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Diversification can be rewarding, but professional advice is critical

The loss of the Basic Payment Scheme will threaten farms which are slow to adapt, but progressive businesses will see opportunities to expand, diversify and thrive, according to Ashley Smith of agricultural accountancy firm, Larking Gowen.

Diversification can take many forms and be on as small or large a scale as you choose. It provides valuable additional income, which is often spread more evenly throughout the year than farming income, but planning and timely professional advice are critical to avoid potential pitfalls or costly mistakes.

Property rental is something many farmers have the resources to do, and can utilise empty cottages or disused buildings to generate income whilst building asset values.

With more people opting to holiday in the UK, tourism could provide a profitable option. A camping, caravan or ‘glamping’ site, off-road activity centre, or opening the farm to paying visitors, can be lucrative. Glamping sites require minimal facilities and can generate £75–120/night, so a small field with good access could be very profitable. Organic farming is another option, or you may decide to invest in contract farming to extend an existing enterprise.

Obtaining objective, professional advice, setting out the legal structure/agreement, and accounting for planning costs/business rates from the outset are imperative. Understanding how income is taxed and the impact on capital taxes, as well as the complexities of VAT, will also ensure that your new venture gets off on the right foot.

 Charles Sayer with daughter Charlotte Parish in the new development at Sparham Hall.

Charles Sayer with daughter Charlotte Parish in the new development at Sparham Hall.

Holiday lets help future-proof Norfolk farming business

The Sayer family has farmed at Sparham Hall for over 100 years, current owners Charles and Fiona having lived there since 1978. The farm focuses heavily on the environment and recently transformed traditional barns into luxurious, self- catering holiday lets. Their daughter, Charlotte, was instrumental in, and manages, the new enterprise.

“The shift in government support and the changing climate is making life difficult for farmers, so we considered how we could ‘sell’ direct to the public,” Charles states. “Sparham Hall Farm enjoys a wonderful setting in the Wensum Valley so we assessed what could be done with buildings not used since the dairy herd was disbanded in the 1950s. The disused buildings were costing money to maintain, so had to be taken down or put to another use.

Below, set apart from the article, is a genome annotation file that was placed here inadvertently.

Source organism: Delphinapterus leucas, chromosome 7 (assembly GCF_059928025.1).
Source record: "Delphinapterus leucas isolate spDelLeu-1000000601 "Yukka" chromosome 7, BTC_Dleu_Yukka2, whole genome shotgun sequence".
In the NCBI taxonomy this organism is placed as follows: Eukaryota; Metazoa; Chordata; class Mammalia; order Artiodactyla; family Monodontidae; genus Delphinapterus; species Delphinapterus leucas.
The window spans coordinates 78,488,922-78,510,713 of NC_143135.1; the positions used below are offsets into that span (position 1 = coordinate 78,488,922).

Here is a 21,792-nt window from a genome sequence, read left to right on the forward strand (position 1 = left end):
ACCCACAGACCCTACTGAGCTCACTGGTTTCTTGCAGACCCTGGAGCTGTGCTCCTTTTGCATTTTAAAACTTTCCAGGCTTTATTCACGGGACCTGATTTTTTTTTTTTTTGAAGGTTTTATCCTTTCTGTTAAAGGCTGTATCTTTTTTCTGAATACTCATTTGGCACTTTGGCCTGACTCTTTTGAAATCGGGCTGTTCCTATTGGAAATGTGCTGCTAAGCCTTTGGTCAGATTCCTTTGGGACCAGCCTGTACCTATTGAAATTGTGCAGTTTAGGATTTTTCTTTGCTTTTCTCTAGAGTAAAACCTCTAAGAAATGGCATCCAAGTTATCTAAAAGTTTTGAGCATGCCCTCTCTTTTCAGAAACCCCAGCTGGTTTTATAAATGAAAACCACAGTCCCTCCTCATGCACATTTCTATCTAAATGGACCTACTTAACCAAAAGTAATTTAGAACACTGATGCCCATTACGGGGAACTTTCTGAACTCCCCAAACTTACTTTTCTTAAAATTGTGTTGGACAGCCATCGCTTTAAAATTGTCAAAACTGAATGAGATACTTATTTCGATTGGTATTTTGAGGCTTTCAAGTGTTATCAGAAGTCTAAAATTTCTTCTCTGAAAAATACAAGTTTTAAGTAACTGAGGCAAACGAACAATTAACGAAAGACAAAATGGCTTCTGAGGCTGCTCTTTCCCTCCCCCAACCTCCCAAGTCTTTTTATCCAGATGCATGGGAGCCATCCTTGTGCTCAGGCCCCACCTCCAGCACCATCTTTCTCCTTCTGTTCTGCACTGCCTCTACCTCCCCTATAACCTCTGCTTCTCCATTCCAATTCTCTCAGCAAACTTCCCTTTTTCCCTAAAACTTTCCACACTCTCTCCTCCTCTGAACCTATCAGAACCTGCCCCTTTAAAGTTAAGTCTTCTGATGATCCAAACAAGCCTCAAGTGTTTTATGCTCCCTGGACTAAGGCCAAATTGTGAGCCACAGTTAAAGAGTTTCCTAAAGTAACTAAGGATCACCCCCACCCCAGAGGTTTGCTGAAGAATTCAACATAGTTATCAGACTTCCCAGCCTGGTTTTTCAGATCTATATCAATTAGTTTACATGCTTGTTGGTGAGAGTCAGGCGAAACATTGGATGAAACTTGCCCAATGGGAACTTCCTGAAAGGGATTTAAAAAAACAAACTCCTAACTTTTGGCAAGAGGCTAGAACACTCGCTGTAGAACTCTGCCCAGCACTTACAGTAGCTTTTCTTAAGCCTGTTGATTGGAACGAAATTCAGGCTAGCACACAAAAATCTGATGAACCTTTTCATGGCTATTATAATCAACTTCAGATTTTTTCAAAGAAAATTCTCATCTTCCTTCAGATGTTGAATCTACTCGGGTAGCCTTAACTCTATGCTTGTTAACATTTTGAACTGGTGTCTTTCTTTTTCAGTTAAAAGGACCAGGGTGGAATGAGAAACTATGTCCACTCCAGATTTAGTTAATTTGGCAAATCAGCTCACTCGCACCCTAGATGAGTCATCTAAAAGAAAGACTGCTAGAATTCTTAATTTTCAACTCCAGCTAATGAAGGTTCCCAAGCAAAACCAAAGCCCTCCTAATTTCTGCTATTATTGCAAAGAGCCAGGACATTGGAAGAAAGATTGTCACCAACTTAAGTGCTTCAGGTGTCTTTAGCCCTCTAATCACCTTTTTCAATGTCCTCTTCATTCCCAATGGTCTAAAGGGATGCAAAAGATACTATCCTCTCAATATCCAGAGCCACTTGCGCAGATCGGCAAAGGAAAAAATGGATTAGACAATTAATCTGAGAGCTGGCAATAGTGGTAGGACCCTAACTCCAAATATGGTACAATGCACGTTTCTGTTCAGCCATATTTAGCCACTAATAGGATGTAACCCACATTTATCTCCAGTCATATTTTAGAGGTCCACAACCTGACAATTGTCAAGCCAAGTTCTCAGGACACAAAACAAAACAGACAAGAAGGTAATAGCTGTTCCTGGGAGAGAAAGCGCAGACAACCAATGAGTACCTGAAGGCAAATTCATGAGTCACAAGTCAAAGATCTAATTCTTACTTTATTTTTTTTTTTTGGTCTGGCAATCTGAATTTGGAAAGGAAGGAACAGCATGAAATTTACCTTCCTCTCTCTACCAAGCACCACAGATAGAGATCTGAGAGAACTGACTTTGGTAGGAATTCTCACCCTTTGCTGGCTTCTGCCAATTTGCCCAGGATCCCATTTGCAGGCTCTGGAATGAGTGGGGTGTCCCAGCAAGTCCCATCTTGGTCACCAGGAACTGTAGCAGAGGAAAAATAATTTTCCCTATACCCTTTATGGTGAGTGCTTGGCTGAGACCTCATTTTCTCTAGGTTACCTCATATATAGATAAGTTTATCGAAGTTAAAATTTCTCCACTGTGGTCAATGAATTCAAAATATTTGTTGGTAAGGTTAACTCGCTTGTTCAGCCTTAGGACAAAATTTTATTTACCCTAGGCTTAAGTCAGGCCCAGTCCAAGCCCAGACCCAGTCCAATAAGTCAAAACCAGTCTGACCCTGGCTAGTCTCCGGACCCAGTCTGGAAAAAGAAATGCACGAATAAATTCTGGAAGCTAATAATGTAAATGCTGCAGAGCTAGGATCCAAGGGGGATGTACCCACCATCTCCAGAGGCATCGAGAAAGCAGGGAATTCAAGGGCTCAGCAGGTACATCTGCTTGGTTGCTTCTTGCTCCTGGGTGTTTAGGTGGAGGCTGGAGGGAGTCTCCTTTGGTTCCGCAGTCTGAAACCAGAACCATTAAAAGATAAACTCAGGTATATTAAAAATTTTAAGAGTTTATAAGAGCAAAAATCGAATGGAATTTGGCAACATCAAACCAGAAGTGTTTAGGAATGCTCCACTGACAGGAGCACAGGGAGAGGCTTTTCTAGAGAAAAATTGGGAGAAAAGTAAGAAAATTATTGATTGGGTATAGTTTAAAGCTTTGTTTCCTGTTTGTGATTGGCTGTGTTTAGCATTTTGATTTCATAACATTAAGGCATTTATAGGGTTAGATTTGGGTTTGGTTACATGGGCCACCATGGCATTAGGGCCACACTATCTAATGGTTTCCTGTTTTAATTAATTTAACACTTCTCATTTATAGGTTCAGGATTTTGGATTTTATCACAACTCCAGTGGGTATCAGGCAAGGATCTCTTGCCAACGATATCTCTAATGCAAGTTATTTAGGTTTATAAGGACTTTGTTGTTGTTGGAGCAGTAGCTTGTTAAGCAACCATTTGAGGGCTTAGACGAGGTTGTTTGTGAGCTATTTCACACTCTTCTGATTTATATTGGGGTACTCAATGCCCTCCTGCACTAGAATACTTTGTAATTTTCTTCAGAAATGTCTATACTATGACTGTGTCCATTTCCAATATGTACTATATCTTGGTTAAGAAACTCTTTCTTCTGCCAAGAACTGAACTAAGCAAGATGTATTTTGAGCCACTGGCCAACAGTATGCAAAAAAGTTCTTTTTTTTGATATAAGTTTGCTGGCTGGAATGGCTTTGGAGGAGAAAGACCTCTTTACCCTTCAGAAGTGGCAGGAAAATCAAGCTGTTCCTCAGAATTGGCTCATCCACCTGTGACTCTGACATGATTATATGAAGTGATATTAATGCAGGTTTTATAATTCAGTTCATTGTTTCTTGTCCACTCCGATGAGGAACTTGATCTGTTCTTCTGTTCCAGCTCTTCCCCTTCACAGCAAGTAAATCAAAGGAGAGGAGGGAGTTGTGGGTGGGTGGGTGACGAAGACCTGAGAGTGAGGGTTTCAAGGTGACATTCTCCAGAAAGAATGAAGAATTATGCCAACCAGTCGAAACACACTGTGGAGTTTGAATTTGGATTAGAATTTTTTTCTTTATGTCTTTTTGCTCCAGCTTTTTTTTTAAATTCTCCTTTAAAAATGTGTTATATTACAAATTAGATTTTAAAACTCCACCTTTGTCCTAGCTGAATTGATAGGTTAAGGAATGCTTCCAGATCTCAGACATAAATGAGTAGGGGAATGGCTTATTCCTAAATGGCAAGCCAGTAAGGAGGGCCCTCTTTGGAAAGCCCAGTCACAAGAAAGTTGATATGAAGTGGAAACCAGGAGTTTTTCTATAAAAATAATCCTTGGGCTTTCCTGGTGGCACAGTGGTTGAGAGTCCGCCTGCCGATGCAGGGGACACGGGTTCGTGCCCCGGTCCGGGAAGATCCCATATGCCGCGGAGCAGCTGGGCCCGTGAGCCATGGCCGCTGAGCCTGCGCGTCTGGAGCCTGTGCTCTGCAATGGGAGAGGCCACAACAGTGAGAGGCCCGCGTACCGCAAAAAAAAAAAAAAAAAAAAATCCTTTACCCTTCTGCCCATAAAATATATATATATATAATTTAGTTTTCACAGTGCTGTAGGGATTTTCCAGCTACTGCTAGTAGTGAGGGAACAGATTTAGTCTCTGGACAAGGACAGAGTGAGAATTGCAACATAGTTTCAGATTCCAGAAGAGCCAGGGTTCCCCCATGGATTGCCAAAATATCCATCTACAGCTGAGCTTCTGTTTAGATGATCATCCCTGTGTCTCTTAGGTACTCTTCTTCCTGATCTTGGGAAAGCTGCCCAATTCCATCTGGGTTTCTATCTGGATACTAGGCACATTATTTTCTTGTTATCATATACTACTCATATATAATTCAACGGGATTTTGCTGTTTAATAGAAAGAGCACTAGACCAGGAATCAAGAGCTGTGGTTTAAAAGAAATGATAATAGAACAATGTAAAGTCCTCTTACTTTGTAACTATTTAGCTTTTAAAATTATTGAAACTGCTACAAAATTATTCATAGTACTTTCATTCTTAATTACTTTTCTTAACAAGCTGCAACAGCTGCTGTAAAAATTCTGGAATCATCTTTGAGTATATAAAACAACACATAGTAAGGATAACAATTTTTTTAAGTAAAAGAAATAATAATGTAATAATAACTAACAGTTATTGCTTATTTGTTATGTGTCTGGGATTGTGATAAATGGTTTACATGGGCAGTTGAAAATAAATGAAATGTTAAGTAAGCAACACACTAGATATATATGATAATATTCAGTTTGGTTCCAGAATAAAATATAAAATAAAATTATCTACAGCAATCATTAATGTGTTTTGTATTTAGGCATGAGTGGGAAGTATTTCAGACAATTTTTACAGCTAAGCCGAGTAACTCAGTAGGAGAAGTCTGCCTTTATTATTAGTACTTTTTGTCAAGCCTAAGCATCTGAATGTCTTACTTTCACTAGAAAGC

“In 2015, we converted former stables into a home for Charlotte, her husband Tom, and their children. That worked well, we stayed within budget and learned so much, so felt that holiday lets were a realistic option.

“To minimise costs, we focused on single-storey buildings which were in the best condition and required the least work. Charlotte and Tom’s children have additional needs, so they know first-hand how hard holidays for such families can be. All our holiday lets are SEND-friendly, the two- bedroom unit being wheelchair accessible.

“To minimise costs and reflect the buildings’ heritage we used materials reclaimed from the site wherever possible and included features which reflect the area’s character. Our holiday lets are worth around four times the cost of conversion and will increase in value, so eventually we will consider utilising the other buildings.”

Jeremy Buxton, Eves Hill Farm at Booton

Jeremy Buxton, Eves Hill Farm at Booton.

Diversification boosts family farm’s income

Jeremy Buxton, former TV presenter and executive producer of Eurosport 2, operates R.S. Buxton & Partners’ 400-acre Eves Hill Farm at Booton with parents Robert and Rita.

Since returning home in 2012, aged 37, he has moved away from commodity crops to speciality products which are marketed locally, less price-sensitive and generate higher margins – an approach endorsed by Larking Gowen, the farm’s accountants.

“Small farms cannot compete with large-scale commodity producers, so my focus is on building our brand, fulfilling niche markets, supplying customers directly and diversifying. Today, we breed native pedigree Poll Hereford cattle and have a commercial suckler herd, as well as growing spring barley, winter wheat and OSR.

“Recently, we added a poultry enterprise as part of a transition from conventional to regenerative farming. Free-ranging laying hens follow our cattle, which we mob graze across the farm, and herbal leys have been integrated into the arable rotation. Our plan is to finish all young stock and sell direct to end users who want a constant supply of prime-quality meat, value provenance, low food miles and sustainability.”

Keen to develop agritourism, over the last four years Jeremy and his wife Kathryn have established an affordable Camping & Caravanning Club-approved adults-only campsite, and in 2019, the couple started a new venture with glamping bell tents and glamping cabins, which provide a fabulous level of luxury combined with a sensational, tranquil location.

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